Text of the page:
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MicroRNAs (miRNAs) are short, non-coding RNA molecules that regulate gene expression by translational repression or deregulating of messenger RNAs. Accumulating evidence suggests miRNAs play various roles in the development and progression of lung cancers. Although their precise roles in targeted cancer therapy are currently unclear, miRNAs have been shown to affect the sensitivity of tumors to anticancer drugs. A large number of recent studies have demonstrated that some anticancer drugs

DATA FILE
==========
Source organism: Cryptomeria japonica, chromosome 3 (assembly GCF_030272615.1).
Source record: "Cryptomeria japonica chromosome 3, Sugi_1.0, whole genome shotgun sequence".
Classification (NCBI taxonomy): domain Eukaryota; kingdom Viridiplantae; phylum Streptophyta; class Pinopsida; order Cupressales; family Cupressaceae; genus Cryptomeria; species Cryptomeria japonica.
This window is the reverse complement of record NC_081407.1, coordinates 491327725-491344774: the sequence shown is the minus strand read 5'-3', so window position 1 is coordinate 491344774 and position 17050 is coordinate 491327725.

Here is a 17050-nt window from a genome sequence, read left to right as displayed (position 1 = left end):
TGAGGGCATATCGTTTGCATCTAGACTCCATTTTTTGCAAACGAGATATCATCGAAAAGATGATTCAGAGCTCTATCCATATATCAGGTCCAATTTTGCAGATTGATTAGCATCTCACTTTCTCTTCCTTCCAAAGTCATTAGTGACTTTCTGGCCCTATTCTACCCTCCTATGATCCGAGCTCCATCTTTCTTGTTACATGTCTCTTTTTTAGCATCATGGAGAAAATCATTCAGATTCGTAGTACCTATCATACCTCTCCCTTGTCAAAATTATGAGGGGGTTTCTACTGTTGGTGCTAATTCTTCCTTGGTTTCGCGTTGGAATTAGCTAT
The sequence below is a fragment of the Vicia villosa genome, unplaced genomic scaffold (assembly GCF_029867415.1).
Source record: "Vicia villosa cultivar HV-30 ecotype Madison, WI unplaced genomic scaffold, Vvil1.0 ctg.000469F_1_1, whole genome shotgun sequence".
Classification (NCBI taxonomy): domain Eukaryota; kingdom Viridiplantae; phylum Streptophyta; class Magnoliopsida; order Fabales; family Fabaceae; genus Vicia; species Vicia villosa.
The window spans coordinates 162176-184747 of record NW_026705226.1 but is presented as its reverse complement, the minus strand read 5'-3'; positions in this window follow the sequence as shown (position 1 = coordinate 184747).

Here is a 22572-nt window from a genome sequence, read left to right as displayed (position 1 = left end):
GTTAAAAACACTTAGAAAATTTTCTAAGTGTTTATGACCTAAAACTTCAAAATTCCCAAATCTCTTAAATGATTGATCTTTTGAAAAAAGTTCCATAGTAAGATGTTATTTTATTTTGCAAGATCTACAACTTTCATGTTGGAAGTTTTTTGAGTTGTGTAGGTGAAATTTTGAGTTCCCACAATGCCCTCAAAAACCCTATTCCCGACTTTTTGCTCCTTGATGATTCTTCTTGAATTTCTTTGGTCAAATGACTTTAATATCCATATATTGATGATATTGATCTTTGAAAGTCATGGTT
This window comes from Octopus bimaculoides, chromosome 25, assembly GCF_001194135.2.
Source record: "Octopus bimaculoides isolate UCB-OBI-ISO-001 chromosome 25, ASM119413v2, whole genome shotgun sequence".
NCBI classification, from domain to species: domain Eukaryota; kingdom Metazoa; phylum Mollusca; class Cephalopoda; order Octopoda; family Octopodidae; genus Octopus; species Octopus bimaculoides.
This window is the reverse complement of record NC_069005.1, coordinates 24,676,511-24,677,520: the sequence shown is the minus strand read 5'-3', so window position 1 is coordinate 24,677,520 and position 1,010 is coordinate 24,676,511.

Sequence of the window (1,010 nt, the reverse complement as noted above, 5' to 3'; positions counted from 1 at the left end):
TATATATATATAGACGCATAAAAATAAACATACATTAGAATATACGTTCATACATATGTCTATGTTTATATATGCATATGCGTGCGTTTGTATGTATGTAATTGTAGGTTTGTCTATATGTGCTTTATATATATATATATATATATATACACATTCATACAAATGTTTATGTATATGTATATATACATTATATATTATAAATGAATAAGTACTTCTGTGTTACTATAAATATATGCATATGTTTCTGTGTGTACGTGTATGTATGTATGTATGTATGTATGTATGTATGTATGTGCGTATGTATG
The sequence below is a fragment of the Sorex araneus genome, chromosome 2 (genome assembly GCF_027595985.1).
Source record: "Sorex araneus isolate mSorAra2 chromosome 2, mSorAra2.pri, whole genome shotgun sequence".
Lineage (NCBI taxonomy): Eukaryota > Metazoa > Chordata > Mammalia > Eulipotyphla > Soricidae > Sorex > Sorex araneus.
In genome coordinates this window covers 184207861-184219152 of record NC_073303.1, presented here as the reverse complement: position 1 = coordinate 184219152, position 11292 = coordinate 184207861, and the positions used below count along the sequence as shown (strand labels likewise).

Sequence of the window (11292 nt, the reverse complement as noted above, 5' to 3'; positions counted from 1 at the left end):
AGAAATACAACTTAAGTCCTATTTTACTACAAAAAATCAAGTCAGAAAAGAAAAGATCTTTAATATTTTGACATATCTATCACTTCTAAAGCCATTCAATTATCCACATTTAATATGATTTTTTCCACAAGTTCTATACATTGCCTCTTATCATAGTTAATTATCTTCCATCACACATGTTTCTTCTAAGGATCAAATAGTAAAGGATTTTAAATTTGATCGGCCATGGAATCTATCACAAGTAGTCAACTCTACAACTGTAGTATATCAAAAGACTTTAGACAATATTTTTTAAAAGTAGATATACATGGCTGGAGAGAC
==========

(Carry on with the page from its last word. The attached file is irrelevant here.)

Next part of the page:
exerted antitumor activities by affecting the expression of miRNAs and their targeted genes. These studies have elucidated the specific biological mechanism of drugs in tumor suppression, which provides a new idea or basis for their clinical application. In this review, we summarized the therapeutic mechanisms of drugs in lung cancer therapy through their effects on miRNAs and their targeted genes, which highlights the roles of miRNAs as targets in lung cancer therapy.